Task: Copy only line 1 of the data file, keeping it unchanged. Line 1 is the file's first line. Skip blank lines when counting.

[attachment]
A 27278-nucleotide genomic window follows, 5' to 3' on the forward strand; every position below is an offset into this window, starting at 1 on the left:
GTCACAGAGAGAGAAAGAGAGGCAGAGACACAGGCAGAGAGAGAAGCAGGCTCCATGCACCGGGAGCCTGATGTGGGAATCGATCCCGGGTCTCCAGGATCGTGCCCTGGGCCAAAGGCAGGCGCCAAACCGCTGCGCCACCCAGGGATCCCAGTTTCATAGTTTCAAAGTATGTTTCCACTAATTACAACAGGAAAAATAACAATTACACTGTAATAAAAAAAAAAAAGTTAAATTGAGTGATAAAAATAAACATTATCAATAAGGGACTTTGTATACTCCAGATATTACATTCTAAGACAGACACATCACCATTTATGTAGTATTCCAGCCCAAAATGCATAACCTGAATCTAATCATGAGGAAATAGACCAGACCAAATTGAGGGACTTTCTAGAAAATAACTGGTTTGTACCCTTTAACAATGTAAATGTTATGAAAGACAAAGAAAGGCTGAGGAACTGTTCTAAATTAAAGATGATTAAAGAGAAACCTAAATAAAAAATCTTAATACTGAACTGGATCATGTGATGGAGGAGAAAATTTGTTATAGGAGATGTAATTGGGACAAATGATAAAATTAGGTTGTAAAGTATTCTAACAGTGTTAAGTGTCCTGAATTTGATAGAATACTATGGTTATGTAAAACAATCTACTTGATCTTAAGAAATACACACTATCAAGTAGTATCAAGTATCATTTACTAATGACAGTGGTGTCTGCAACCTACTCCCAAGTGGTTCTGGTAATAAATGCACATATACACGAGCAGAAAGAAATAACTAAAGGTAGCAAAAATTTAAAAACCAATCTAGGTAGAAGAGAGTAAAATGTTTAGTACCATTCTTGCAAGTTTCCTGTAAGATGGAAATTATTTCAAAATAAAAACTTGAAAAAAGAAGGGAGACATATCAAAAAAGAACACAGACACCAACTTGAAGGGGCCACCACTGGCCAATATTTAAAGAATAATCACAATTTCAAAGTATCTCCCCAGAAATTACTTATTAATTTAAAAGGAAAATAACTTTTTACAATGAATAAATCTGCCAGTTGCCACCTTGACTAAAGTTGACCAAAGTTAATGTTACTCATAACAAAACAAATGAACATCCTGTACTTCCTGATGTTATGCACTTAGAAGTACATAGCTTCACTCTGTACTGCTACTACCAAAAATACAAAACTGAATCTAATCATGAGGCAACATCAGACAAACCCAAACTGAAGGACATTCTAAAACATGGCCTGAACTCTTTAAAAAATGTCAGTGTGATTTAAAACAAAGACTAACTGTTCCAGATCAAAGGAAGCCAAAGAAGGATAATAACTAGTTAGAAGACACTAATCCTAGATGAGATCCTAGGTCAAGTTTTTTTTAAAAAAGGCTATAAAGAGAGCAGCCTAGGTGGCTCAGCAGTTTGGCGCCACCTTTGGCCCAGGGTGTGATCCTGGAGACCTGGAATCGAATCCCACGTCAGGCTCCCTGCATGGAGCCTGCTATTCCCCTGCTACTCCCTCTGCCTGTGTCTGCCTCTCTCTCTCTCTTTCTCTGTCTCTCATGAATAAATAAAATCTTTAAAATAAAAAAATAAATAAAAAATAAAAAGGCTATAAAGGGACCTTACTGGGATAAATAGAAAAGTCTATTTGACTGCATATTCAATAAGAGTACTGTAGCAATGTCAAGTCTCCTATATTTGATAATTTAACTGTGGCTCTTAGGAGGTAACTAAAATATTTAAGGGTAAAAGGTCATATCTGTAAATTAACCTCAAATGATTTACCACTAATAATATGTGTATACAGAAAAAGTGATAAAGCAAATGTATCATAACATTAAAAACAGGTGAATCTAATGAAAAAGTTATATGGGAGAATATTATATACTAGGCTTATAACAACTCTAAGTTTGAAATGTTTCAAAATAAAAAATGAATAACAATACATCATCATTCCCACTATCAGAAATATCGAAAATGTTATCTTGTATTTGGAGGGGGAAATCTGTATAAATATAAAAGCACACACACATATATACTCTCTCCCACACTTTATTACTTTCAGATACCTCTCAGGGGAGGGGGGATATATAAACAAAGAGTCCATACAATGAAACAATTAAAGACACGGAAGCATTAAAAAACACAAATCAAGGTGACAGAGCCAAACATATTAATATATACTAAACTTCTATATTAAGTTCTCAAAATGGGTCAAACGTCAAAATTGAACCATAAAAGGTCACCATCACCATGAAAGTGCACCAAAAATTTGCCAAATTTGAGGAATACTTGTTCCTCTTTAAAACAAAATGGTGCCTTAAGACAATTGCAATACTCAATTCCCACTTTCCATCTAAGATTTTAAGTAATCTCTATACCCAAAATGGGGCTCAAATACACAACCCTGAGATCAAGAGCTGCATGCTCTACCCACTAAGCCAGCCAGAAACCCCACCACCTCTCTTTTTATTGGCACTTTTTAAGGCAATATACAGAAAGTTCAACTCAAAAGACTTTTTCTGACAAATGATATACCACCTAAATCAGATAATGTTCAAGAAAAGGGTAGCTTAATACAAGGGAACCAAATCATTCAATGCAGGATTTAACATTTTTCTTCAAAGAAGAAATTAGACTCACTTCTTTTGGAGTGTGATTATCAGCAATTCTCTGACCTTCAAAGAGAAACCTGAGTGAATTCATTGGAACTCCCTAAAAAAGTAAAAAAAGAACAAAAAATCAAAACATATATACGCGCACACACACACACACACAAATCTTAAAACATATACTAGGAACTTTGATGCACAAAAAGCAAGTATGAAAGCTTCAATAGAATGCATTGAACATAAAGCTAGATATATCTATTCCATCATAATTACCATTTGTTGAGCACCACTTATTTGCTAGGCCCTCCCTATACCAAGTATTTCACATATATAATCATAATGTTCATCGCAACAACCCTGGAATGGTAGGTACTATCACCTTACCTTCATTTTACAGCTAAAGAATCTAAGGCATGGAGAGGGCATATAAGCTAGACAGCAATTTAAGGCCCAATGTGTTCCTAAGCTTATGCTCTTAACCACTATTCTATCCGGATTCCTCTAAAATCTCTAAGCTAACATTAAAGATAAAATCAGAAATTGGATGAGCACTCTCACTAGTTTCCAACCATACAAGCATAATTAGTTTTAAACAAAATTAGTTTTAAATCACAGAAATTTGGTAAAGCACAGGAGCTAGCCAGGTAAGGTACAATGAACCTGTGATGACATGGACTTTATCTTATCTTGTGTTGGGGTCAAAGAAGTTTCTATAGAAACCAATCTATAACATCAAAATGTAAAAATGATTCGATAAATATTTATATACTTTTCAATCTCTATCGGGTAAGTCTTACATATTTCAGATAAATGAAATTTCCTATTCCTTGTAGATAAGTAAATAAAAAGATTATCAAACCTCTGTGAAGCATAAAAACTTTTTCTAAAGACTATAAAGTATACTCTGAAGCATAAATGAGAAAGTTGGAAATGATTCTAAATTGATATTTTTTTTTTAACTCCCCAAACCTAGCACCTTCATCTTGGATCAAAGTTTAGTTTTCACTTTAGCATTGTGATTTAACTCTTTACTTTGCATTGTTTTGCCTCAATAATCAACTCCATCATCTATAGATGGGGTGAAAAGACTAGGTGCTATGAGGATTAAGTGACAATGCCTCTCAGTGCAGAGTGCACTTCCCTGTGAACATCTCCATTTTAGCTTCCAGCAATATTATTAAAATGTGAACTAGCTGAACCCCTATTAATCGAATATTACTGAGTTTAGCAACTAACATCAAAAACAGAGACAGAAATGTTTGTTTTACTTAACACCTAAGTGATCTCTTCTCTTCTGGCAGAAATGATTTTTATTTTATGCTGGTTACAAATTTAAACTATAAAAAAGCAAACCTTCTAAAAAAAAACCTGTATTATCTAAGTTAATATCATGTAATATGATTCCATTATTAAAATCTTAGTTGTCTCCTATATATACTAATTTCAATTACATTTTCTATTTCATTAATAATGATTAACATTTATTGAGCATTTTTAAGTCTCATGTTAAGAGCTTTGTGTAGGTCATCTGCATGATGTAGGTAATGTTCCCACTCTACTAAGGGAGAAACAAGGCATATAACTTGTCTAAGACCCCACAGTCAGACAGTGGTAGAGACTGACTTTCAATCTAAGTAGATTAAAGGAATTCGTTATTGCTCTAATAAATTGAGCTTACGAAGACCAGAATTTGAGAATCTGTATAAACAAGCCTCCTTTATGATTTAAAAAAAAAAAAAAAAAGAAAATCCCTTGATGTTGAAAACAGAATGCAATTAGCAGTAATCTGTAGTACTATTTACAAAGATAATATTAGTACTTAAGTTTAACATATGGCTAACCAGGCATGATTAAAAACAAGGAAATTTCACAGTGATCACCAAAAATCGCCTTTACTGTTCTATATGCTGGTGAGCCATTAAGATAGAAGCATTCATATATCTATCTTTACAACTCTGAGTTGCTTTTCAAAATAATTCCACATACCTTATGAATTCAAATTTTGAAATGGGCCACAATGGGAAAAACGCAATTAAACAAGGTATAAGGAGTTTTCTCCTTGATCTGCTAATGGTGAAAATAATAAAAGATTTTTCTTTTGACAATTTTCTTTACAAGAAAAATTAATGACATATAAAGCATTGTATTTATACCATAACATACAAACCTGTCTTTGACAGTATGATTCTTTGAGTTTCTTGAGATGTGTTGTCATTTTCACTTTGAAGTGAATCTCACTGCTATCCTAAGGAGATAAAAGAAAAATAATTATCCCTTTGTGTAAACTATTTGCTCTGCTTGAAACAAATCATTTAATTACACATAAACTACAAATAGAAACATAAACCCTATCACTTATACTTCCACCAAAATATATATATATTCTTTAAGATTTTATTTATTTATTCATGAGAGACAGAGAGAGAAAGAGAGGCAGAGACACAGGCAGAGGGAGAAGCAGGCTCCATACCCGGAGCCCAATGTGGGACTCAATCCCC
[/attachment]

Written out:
A 27278-nucleotide genomic window follows, 5' to 3' on the forward strand; every position below is an offset into this window, starting at 1 on the left: